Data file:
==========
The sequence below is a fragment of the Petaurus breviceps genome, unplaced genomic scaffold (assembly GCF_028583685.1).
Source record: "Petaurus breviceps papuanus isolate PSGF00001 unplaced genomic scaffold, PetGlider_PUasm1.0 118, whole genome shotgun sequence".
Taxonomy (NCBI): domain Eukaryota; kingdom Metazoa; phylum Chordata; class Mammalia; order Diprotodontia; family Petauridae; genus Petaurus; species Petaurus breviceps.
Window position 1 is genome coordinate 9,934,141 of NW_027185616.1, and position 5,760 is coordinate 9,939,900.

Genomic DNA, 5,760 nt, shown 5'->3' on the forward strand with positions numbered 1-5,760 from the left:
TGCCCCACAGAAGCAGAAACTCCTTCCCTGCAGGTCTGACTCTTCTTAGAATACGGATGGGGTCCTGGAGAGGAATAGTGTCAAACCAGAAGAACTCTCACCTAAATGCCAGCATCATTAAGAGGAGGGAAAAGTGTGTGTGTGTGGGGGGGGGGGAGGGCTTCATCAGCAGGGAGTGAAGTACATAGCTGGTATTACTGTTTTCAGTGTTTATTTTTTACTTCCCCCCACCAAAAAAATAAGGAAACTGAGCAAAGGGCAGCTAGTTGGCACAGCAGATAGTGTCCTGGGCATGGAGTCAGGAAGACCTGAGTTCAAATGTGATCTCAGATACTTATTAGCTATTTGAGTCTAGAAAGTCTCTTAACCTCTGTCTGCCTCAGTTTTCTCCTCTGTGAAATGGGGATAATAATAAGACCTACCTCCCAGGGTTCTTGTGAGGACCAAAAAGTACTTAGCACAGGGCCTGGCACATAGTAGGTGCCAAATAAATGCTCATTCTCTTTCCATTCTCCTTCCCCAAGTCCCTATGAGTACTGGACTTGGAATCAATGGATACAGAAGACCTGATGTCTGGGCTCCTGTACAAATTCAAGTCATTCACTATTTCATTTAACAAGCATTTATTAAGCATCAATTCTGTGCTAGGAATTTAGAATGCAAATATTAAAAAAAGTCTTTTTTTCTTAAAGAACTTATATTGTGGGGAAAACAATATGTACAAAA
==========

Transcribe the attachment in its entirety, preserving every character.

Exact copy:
The sequence below is a fragment of the Petaurus breviceps genome, unplaced genomic scaffold (assembly GCF_028583685.1).
Source record: "Petaurus breviceps papuanus isolate PSGF00001 unplaced genomic scaffold, PetGlider_PUasm1.0 118, whole genome shotgun sequence".
Taxonomy (NCBI): domain Eukaryota; kingdom Metazoa; phylum Chordata; class Mammalia; order Diprotodontia; family Petauridae; genus Petaurus; species Petaurus breviceps.
Window position 1 is genome coordinate 9,934,141 of NW_027185616.1, and position 5,760 is coordinate 9,939,900.

Genomic DNA, 5,760 nt, shown 5'->3' on the forward strand with positions numbered 1-5,760 from the left:
TGCCCCACAGAAGCAGAAACTCCTTCCCTGCAGGTCTGACTCTTCTTAGAATACGGATGGGGTCCTGGAGAGGAATAGTGTCAAACCAGAAGAACTCTCACCTAAATGCCAGCATCATTAAGAGGAGGGAAAAGTGTGTGTGTGTGGGGGGGGGGGAGGGCTTCATCAGCAGGGAGTGAAGTACATAGCTGGTATTACTGTTTTCAGTGTTTATTTTTTACTTCCCCCCACCAAAAAAATAAGGAAACTGAGCAAAGGGCAGCTAGTTGGCACAGCAGATAGTGTCCTGGGCATGGAGTCAGGAAGACCTGAGTTCAAATGTGATCTCAGATACTTATTAGCTATTTGAGTCTAGAAAGTCTCTTAACCTCTGTCTGCCTCAGTTTTCTCCTCTGTGAAATGGGGATAATAATAAGACCTACCTCCCAGGGTTCTTGTGAGGACCAAAAAGTACTTAGCACAGGGCCTGGCACATAGTAGGTGCCAAATAAATGCTCATTCTCTTTCCATTCTCCTTCCCCAAGTCCCTATGAGTACTGGACTTGGAATCAATGGATACAGAAGACCTGATGTCTGGGCTCCTGTACAAATTCAAGTCATTCACTATTTCATTTAACAAGCATTTATTAAGCATCAATTCTGTGCTAGGAATTTAGAATGCAAATATTAAAAAAAGTCTTTTTTTCTTAAAGAACTTATATTGTGGGGAAAACAATATGTACAAAA